September 2011
Where are the researches on the development of a treatment for myotonic dystrophy type 1 ?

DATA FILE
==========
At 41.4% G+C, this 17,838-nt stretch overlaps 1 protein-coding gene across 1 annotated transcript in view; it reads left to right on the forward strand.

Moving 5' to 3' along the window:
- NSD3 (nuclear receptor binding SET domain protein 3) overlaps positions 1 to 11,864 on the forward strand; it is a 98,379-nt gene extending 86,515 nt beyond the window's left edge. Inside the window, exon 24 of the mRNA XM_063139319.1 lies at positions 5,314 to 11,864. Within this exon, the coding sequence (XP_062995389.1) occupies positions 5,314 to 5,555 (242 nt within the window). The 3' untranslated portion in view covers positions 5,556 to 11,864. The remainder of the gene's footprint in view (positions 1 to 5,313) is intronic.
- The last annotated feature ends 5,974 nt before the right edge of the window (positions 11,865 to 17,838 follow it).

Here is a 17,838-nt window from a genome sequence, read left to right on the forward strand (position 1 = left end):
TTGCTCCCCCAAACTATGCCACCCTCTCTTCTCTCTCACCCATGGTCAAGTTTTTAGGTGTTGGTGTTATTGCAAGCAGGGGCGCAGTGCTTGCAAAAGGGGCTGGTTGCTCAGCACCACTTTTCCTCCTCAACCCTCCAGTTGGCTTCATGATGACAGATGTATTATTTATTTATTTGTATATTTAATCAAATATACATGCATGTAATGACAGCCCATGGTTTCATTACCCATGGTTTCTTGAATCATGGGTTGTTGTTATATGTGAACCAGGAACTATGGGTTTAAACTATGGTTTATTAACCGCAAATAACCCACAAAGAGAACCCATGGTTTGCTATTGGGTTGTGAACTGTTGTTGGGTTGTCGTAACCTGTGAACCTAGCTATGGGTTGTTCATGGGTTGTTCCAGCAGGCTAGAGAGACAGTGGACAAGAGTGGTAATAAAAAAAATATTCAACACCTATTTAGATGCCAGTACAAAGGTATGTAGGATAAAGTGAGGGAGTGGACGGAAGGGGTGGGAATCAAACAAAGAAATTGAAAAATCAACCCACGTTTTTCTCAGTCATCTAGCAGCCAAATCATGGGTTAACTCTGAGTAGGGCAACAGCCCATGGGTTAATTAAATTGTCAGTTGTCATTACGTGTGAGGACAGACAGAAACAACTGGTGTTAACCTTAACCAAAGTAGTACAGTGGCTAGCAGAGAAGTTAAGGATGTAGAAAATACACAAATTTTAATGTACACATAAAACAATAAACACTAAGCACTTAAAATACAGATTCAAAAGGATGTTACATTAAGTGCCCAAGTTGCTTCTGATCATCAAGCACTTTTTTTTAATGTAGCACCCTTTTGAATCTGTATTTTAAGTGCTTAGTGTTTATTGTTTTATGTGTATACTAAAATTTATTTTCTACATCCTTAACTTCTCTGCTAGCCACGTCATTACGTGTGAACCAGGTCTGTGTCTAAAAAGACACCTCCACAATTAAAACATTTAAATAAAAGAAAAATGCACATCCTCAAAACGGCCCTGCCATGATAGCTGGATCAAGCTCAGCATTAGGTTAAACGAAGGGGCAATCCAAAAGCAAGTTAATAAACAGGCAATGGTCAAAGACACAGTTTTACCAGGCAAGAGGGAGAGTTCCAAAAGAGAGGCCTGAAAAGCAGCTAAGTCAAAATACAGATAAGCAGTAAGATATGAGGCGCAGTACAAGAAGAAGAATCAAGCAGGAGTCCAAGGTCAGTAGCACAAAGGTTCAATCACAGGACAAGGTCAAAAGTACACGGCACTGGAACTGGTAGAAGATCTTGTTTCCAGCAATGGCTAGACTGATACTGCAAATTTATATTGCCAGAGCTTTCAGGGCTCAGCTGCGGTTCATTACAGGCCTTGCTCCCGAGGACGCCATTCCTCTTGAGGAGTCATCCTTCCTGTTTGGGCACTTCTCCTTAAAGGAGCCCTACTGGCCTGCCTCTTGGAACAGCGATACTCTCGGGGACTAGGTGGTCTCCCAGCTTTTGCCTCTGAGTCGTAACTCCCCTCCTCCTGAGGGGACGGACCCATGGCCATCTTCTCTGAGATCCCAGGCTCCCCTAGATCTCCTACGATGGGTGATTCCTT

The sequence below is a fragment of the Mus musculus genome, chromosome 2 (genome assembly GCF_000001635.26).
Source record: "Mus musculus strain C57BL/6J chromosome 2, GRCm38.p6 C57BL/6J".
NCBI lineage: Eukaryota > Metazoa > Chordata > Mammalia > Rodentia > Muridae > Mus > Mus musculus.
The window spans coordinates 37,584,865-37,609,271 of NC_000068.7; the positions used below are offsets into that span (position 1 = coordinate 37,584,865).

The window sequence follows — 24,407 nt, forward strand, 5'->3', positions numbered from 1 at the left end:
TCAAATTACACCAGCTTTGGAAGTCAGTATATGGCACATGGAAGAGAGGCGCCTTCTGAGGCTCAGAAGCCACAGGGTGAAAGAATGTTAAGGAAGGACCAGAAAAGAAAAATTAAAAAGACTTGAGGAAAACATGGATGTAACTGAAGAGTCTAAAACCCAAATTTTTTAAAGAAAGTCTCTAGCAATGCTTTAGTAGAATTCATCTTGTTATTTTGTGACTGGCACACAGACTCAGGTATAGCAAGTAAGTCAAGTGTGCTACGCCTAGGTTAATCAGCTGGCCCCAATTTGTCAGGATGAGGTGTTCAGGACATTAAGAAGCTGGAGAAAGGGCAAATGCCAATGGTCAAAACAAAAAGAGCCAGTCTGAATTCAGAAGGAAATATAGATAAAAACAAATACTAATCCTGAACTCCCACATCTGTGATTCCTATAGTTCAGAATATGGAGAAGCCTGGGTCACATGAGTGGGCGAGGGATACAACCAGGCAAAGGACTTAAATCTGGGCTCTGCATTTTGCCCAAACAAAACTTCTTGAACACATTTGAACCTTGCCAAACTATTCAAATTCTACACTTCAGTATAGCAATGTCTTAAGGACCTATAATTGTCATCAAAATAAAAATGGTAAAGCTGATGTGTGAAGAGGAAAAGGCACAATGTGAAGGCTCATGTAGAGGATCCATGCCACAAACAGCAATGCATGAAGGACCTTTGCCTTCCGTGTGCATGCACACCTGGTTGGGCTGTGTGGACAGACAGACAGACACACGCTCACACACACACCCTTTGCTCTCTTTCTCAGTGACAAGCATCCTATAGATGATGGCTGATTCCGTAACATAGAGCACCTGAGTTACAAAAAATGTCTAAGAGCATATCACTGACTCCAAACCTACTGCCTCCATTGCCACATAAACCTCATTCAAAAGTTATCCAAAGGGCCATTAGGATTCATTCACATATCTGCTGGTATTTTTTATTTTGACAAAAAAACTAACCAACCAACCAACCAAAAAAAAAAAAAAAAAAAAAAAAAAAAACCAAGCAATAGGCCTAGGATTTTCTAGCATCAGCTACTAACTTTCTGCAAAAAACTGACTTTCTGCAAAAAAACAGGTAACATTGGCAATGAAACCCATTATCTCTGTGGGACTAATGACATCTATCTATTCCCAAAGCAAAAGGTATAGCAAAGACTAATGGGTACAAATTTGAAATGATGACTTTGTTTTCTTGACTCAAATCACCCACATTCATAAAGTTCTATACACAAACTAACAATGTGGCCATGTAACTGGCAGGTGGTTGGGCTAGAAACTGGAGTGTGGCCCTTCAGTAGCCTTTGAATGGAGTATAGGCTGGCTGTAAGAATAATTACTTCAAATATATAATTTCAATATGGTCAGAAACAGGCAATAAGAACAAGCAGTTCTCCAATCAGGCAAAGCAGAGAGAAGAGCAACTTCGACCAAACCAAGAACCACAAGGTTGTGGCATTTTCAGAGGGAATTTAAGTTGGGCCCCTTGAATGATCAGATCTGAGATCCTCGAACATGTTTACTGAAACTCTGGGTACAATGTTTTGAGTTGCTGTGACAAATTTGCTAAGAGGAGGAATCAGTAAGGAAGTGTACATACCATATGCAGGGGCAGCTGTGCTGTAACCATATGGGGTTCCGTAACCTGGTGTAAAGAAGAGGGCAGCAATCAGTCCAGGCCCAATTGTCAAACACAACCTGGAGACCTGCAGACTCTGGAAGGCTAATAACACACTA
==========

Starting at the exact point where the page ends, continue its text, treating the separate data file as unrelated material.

Two different strategies have been developed. The first is the use of small molecules such as pentamidine or small fragment of DNA, named oligonucleotide, that will prevent the sequestration of proteins by the repeats. These molecules have been tested in culture and in an animal model of myotonic dystrophy type 1 with encouraging results, including improvement of some manifestations of the disease such as myotonia. This approach has, however some limitations. The specificity of this approach is not known and the toxicity of pentamidine needs to be resolved. A last limitation, is that we don’t know if the sequestration of proteins on the repeats is the only mechanism of the disease. The data obtained in mice revealed that blockage of the binding of proteins on the repeat only reproduce some manifestations of the disease such as myotonia but there is no evidence for improvement of muscle weakness. In addition there is also an increase in the levels of some nuclear proteins, such as CUGBP1, independently of the sequestration of MBNL1 on the repeats.